Chris Addison: My technology

The stand-up comedian talks about the freedom his wireless mike gives to his act.
Click to follow
The Independent Online

Comedians traditionally use hand-held microphones, but I really like the freedom of a tie mike. A few years ago, I was on a television programme where the producers thought that tie mikes would set the show apart. The stand-up comics thought it was madness, but because I am quite physical on stage it improved my physical expression. I look like a mad ostrich, which isn't good in my personal life but is quite helpful as a comedian.

Comedians traditionally use hand-held microphones, but I really like the freedom of a tie mike. A few years ago, I was on a television programme where the producers thought that tie mikes would set the show apart. The stand-up comics thought it was madness, but because I am quite physical on stage it improved my physical expression. I look like a mad ostrich, which isn't good in my personal life but is quite helpful as a comedian.

I then bought one for last years' show in Edinburgh. The rooms there are so small that holding a microphone looks slightly odd. But when I tried performing without one, I was shouting myself hoarse within two shows. Then the stage manager borrowed a tie mike, and I realised that it's a really good compromise. I've always thought that when there's a row of three chairs the stand-up mike looks surplus.

That said, the stand-up mike is an icon for comedy, and it's like power in your hand. Without it the comedian is exposed.

It's not just about me adjusting, but the audience as well. More comedians seem to be using tie mikes now, though they can be notoriously unreliable. I usually get a technician giving me a doleful expression because he thinks the mike will receive taxi messages mid-show.

It's always good to adapt - in life that's a fairly good rule. But using a tie mike stood me in good stead when it came to presenting on television. I'd already adjusted to feeling more exposed. But anyone who'd commission a show on condition of expertise with a tie mike would probably be the maddest television executive in a world of pretty mad television executives.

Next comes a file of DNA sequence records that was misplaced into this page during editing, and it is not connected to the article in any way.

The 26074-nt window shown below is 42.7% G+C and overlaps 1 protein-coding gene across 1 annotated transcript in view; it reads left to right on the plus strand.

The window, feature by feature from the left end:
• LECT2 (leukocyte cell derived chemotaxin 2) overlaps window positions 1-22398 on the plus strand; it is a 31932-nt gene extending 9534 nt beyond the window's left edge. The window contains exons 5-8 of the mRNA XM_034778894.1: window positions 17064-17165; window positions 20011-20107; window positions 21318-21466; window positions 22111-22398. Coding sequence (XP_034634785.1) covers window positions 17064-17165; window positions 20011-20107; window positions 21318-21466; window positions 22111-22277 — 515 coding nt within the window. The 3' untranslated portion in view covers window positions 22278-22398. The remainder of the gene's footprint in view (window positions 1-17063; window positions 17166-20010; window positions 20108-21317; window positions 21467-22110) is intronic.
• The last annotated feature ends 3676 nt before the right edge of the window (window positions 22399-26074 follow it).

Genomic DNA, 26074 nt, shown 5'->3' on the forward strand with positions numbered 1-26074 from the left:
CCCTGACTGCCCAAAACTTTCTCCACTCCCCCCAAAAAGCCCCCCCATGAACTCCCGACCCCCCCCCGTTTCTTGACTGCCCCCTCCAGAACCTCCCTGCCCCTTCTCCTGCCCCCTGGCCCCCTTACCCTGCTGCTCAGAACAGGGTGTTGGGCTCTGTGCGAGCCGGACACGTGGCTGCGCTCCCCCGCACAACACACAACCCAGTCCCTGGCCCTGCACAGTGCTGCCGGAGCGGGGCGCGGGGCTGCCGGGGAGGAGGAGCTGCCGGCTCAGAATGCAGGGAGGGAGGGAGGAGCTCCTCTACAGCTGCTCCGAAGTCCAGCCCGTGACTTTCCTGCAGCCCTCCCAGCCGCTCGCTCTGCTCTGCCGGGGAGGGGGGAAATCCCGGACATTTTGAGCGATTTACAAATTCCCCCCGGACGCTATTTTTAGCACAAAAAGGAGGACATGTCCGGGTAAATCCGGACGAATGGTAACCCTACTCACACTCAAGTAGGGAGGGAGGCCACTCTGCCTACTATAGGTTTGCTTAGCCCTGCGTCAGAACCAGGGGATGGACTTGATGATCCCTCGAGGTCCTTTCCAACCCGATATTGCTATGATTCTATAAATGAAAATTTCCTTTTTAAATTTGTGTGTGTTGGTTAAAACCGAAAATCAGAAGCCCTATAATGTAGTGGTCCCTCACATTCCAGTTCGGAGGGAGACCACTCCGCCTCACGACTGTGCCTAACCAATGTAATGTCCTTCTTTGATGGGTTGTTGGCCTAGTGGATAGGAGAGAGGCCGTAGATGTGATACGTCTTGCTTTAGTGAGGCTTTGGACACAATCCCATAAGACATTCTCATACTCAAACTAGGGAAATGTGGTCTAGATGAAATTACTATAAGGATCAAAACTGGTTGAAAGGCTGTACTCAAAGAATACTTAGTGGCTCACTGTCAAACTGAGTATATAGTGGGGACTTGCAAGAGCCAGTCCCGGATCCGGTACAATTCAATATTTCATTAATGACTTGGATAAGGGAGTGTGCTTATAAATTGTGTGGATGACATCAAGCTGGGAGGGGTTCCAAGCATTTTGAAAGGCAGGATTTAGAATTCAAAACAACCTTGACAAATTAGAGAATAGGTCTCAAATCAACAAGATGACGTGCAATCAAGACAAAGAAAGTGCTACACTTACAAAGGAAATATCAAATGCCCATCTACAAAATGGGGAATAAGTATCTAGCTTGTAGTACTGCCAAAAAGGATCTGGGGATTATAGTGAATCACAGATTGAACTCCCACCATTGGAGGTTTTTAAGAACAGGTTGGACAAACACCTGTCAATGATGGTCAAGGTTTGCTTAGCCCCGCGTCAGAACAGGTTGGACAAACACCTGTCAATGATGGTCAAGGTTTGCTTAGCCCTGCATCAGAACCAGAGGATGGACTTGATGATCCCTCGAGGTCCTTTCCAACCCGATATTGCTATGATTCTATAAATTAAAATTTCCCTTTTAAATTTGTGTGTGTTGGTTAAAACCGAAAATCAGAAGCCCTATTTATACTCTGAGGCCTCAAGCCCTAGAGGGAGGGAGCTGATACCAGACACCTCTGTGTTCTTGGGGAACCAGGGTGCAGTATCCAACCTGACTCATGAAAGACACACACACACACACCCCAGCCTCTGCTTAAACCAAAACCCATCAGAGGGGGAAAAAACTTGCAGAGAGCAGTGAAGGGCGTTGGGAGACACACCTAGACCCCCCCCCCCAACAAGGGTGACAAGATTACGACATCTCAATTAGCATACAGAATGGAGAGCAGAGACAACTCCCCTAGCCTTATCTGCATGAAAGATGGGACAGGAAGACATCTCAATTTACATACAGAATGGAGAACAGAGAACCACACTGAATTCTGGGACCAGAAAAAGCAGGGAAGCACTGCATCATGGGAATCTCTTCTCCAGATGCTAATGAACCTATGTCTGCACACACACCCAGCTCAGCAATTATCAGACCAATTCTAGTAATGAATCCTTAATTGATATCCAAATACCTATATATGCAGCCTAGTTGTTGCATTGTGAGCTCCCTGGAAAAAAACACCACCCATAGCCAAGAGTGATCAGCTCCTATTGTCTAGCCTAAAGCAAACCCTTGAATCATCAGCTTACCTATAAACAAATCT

From the start of Dot Comedy I was very involved. It was all very carefully researched, for instance the "naming and shaming" victims were set up by so-called friends- I can't even begin to tell you how many e-mails we had from people wanting to do this to their mates. I would die. I've got huge amounts of furniture porn - Living etc, Good Homes - that I gaze at aspiringly. I'd instantly be exposed as a materialistic, shallow fraud.

I started using the internet about five years ago, when it was three pages about Bill Gates and Prince. I always felt that I was doing something useful, but looking back I was largely wasting time and running up huge phone bills. The actual material or spiritual gain or gain in terms of knowledge probably approximates nothing.

But there are lots of things nowadays that are great. We already take e-mail for granted. Just this morning I picked up a message from my brother who's travelling in Bolivia. I think instant messaging is brilliant and the ability to download streaming video will be huge. The shopping is also great - I used the internet to order my brother a book two days before his birthday to arrive by mail-order in Bolivia.

As far as technology being material for comedy, I don't think geek humour has much steam left. But looking at the foibles of something is part of assimilating it. In theory, the great thing about the internet is that it is an exercise in free speech. You can imagine the diversity of the human race coming out. But I am constantly surprised not by how diverse it is rather that people are interested in almost any conceivable combination of things. Within a day you can find a site about people who collect urine in jam jars or a well-orchestrated campaign to save the Nevada Desert cactus.

But that's the point, isn't it? If you use something that basically accesses the minds of other people or what they want you to know, then there will be something that you don't want to know.

Chris Addison's Edinburgh Festival show 'Cakes and Ale' is at the Pleasance Upstairs, 7.30pm, through to 28 August.

Comments